The 2017 NFL Draft will soon be upon us, which means it’s time to take a look at another Miami Dolphins mock draft.
With the 2017 NFL Draft fast approaching, we’re starting to hear a ton of buzz about what teams are planning to do come next Thursday. How much of it is legitimate and how much of it is simply a smokescreen or misinformed draft-speak? It’s still hard to tell. With some of the rumors floating around, it’s time to take another stab at a Miami Dolphins mock draft.
Pre-Draft workouts are nearly complete. There’s a lot of the buzz surrounding the Miami Dolphins coming out of these workouts surrounds the safety position. The team is rumored to have interest in Jabrill Peppers, Obi Melifonwu, and a handful of other top prospects at the position.
Will the Dolphins take a chance on Peppers, a guy who has a ton of talent, but may not have a clearly defined position in the NFL? Are they more interested in the UConn prospect who is, by all rights, a solid safety but has some glaring holes in his game? Or is all of this just a smokescreen and the team plans on addressing their needs at guard or linebacker?
We’ll have to wait until Thursday to find the answer, but until then, let’s see how the draft could shake out with another Miami Dolphins mock draft.
Right off the bat, I want to get this out of the way and state firmly that this is not the direction that I would go in the first round. There’s a lot to like about Jabrill Peppers, and from an athletic standpoint he’s one of the more impressive prospects available. The opinions on how successful he can be in the NFL vary wildly, however.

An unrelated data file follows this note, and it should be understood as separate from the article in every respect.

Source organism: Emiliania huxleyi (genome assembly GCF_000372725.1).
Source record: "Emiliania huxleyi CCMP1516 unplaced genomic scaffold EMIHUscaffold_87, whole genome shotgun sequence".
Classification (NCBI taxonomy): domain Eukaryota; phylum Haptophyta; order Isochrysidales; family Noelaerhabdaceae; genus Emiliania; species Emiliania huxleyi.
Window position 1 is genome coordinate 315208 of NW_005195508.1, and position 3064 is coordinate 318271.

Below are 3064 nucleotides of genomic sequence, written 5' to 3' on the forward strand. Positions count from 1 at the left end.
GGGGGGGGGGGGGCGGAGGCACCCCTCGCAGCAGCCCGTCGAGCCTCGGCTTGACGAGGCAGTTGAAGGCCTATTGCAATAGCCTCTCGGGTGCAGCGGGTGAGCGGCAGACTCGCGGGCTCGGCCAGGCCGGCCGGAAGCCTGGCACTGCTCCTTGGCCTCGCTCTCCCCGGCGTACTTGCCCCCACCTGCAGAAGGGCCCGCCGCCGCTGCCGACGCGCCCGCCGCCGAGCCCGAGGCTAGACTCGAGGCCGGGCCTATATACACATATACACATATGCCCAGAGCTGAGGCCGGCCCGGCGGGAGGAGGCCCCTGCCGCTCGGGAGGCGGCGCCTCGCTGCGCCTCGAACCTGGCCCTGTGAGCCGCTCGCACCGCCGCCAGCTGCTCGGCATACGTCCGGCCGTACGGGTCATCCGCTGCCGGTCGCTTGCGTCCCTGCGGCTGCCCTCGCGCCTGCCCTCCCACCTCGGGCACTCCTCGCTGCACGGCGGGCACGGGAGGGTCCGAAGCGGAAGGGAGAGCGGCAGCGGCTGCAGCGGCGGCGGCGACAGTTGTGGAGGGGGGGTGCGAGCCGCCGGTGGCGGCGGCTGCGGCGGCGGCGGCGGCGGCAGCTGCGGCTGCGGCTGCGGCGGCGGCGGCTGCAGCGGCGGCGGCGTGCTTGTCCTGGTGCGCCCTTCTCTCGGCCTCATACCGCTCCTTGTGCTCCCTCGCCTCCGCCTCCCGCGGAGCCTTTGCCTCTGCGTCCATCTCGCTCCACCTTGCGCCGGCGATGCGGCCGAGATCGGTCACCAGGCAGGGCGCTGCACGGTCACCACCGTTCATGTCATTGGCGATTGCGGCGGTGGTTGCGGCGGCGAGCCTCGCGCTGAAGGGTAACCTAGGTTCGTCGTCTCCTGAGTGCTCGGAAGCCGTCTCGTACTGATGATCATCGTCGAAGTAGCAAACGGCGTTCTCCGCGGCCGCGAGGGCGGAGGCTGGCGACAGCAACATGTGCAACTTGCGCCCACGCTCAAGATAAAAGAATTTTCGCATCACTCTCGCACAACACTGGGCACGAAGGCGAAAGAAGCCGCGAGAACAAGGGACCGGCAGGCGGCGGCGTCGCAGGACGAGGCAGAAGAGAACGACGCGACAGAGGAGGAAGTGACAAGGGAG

Personally I don’t think either one of those stances is entirely accurate, but I lean more towards Simms’ point of view. I think that Peppers has the potential to be a very good player in this league, I’m just not sure where he fits into the Dolphins, or any other team’s, defensive scheme. I don’t entirely trust that he has the ball skills to play either the safety or nickel cornerback positions, and he doesn’t have the size to play linebacker at the NFL level.
It may be a somewhat controversial take at this point in the draft process, but I would stay away from Peppers in the first round if I was an NFL decision maker. When simulating this mock draft, however, he was the best player available that addressed a need. Talk about having your hands tied.
Round 2 is where this draft starts to get back on the rails for the Dolphins. I’ve written about the Dolphins need at the linebacker position so many times that it’s starting to make my head spin. But it’s tough to ignore how poor the position played last season. The team did work in the offseason to sure up the position, but that’s not going to preclude them from drafting a linebacker.